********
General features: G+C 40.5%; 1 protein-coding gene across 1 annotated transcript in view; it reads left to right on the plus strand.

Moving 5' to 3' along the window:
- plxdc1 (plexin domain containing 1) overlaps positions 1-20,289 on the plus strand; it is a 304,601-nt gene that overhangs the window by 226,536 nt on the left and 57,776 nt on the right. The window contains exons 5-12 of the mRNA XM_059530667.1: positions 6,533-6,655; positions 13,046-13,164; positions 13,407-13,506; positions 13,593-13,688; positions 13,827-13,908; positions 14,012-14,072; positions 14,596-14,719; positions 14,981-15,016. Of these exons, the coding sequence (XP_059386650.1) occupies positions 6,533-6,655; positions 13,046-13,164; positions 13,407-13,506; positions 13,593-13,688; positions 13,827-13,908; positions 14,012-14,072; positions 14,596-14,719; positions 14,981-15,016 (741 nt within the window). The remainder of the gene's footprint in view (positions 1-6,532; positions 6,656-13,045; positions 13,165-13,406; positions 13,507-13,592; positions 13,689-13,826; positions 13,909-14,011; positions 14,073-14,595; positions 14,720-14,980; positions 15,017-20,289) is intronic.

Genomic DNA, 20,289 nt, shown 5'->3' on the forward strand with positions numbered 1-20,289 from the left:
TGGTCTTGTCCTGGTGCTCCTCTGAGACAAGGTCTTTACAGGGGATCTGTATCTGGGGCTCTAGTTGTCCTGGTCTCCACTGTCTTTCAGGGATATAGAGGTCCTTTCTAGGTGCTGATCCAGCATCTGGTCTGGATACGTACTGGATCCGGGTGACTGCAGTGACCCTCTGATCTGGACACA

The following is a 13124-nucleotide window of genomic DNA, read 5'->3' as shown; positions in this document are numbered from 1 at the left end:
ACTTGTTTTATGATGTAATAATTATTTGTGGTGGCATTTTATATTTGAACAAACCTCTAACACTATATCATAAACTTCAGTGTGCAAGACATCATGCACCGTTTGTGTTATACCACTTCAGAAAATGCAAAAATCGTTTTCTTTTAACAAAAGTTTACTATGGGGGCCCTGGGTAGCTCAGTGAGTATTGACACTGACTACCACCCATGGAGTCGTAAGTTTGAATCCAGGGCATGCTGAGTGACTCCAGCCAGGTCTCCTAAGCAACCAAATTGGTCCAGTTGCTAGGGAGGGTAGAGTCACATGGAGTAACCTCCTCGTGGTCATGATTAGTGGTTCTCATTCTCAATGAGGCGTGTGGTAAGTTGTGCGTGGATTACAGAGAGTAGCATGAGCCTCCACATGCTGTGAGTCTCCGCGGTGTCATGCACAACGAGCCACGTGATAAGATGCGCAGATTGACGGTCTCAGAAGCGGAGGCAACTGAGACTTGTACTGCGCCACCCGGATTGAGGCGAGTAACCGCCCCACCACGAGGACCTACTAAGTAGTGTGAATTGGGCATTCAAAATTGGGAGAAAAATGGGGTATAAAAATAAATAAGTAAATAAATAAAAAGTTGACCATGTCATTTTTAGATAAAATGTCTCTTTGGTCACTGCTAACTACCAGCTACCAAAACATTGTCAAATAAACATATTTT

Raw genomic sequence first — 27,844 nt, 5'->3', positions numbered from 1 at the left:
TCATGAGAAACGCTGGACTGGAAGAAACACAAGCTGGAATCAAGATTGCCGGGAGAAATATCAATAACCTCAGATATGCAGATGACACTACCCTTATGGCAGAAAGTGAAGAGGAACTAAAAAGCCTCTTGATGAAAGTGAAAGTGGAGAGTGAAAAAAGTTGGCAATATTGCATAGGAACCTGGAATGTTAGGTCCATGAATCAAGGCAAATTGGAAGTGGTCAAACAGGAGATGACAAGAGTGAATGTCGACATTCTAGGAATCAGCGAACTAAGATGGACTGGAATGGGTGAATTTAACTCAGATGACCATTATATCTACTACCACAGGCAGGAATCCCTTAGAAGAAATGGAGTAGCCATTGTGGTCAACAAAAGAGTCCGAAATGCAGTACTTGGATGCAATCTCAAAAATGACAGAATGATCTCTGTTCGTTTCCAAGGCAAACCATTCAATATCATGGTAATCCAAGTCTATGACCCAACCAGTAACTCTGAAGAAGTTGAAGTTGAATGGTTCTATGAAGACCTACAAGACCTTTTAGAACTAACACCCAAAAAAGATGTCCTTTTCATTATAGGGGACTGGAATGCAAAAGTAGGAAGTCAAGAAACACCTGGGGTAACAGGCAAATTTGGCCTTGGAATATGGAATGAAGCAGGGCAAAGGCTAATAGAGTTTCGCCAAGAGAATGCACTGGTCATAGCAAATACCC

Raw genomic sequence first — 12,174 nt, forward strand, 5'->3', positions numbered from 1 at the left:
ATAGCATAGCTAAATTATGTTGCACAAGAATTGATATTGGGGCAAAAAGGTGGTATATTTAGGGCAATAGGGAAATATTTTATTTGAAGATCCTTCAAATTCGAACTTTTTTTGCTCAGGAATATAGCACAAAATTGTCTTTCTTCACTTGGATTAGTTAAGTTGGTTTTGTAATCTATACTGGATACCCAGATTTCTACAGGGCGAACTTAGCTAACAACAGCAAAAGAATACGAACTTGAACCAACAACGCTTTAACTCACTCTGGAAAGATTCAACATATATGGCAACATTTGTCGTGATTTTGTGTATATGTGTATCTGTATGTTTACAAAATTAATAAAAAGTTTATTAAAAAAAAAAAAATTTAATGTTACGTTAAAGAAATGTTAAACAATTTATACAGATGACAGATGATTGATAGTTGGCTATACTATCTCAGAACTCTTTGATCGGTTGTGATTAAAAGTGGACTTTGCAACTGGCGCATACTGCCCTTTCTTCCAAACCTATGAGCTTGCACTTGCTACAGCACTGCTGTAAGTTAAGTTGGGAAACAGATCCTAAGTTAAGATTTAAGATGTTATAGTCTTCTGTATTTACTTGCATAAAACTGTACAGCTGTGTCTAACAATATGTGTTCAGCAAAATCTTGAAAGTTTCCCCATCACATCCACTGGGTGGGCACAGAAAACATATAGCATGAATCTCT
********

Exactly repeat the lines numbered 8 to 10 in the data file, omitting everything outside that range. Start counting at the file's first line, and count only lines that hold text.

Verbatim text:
Raw genomic sequence first — 27,844 nt, 5'->3', positions numbered from 1 at the left:
TCATGAGAAACGCTGGACTGGAAGAAACACAAGCTGGAATCAAGATTGCCGGGAGAAATATCAATAACCTCAGATATGCAGATGACACTACCCTTATGGCAGAAAGTGAAGAGGAACTAAAAAGCCTCTTGATGAAAGTGAAAGTGGAGAGTGAAAAAAGTTGGCAATATTGCATAGGAACCTGGAATGTTAGGTCCATGAATCAAGGCAAATTGGAAGTGGTCAAACAGGAGATGACAAGAGTGAATGTCGACATTCTAGGAATCAGCGAACTAAGATGGACTGGAATGGGTGAATTTAACTCAGATGACCATTATATCTACTACCACAGGCAGGAATCCCTTAGAAGAAATGGAGTAGCCATTGTGGTCAACAAAAGAGTCCGAAATGCAGTACTTGGATGCAATCTCAAAAATGACAGAATGATCTCTGTTCGTTTCCAAGGCAAACCATTCAATATCATGGTAATCCAAGTCTATGACCCAACCAGTAACTCTGAAGAAGTTGAAGTTGAATGGTTCTATGAAGACCTACAAGACCTTTTAGAACTAACACCCAAAAAAGATGTCCTTTTCATTATAGGGGACTGGAATGCAAAAGTAGGAAGTCAAGAAACACCTGGGGTAACAGGCAAATTTGGCCTTGGAATATGGAATGAAGCAGGGCAAAGGCTAATAGAGTTTCGCCAAGAGAATGCACTGGTCATAGCAAATACCC

Raw genomic sequence first — 12,174 nt, forward strand, 5'->3', positions numbered from 1 at the left: